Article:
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The mutation of God’s Word and foreign conviction was what God Enfleshed ran into by the sixth century B.C. By that time it had entrenched itself into the Palestinian culture and Jesus had to reveal the real power of God’s Law, not by abolishing the Law or the prophets but by fulfilling them (Matthew 5:17), which the Pharisees spent all their dedication seeking to unravel. Jesus referred to them as “blind guides” (Matthew 15:14) attempting to lead other blind folks into another way of discovering the Truth, which Jesus had already prepared to those who believe in Him. The way of the Pharisees was a way to the ditch—death, in other words. Theirs was a matter complicated by their own doing and Jesus showed them how their mixed up hybrid doctrine was way off the mark. Jesus, on the other hand, came and offered the Gospel: a message of repentance—“Repent for the Kingdom of Heaven is near” (Matthew 4:17)—a declaration that the “year of the Lord’s favor” has finally come, and now is revealed the One whom the Spirit of God had chosen to proclaim good news to the poor, release to the captives, freedom to the oppressed, and the regaining of sight to the blind (Luke 4:18–19). Notice the recurrence of that last word: blind, the very word that Jesus used to describe the teachers and complicators of the Law. These very people whom He publicly exposed in searing condemnation in Matthew 23:12–36, during the latter part of His ministry, were nonetheless invited to receive the Gospel. Jesus cared for the blind so much that no blindness survived an encounter with Him. Until He came head-to-head with that of those whom He called “blind guides” (verse 16).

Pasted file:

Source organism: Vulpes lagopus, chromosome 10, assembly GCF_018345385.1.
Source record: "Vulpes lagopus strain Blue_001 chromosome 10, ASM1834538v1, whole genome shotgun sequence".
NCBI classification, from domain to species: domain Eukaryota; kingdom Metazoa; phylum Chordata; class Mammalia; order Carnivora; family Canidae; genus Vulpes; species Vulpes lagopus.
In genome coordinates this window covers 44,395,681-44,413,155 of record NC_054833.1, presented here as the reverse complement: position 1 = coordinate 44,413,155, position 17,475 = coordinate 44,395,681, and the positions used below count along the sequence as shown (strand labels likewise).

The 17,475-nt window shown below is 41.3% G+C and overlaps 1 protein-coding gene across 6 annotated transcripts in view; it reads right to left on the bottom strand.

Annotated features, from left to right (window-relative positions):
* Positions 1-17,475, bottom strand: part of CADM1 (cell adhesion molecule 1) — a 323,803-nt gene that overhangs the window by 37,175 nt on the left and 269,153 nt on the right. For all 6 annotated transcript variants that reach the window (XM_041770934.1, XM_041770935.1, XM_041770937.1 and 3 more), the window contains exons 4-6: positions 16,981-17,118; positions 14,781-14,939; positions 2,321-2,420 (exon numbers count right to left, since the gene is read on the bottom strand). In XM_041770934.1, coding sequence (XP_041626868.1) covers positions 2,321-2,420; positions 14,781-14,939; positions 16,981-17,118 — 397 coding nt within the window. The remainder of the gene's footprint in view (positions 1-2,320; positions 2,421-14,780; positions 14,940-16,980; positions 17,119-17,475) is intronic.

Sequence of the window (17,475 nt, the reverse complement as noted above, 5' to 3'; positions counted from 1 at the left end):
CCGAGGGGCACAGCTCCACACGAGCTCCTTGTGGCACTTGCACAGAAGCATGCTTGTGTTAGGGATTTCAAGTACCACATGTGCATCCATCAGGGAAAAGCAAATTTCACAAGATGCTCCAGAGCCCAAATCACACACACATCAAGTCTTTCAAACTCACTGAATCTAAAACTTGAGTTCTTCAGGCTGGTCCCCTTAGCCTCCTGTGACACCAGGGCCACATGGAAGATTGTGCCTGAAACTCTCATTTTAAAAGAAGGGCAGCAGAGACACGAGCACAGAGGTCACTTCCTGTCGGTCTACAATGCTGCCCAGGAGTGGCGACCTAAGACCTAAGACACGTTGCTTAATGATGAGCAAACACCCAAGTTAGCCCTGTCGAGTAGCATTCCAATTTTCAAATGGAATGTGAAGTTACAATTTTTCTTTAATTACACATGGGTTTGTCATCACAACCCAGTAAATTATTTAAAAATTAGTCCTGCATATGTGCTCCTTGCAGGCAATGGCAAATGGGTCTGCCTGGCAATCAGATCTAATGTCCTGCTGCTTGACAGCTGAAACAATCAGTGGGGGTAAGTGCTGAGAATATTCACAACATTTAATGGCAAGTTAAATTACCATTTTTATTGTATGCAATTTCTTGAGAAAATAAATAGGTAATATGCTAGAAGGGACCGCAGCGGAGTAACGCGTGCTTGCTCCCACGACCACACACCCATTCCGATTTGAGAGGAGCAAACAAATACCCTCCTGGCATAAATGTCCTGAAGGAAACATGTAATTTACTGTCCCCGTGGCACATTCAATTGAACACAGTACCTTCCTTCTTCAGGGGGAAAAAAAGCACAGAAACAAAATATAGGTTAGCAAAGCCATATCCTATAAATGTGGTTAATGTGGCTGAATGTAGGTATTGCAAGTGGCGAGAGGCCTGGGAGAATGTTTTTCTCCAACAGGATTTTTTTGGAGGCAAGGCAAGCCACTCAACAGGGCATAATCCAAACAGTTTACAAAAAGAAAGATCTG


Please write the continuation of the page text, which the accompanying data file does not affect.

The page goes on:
At the time of His death, “about the sixth hour…darkness came over the whole land until the ninth hour, for the sun had stopped shining” (Luke 23:44–45), vanished the “great light” which the Prophet Isaiah spoke about in the ninth chapter and second verse of his ancient text. But in that darkness was declared the formal closure of the power of the Law: “the curtain of the temple was torn in two” (ibid.). In the same way as the prophet John the Baptist diminished in the ministry for the sake of the rise of the Messiah (John 3:30), the Law fell on its knees in abject surrender to the power of Jesus’ sacrifice on the cross and ascribed to Him the salvation it never had in its hands to give.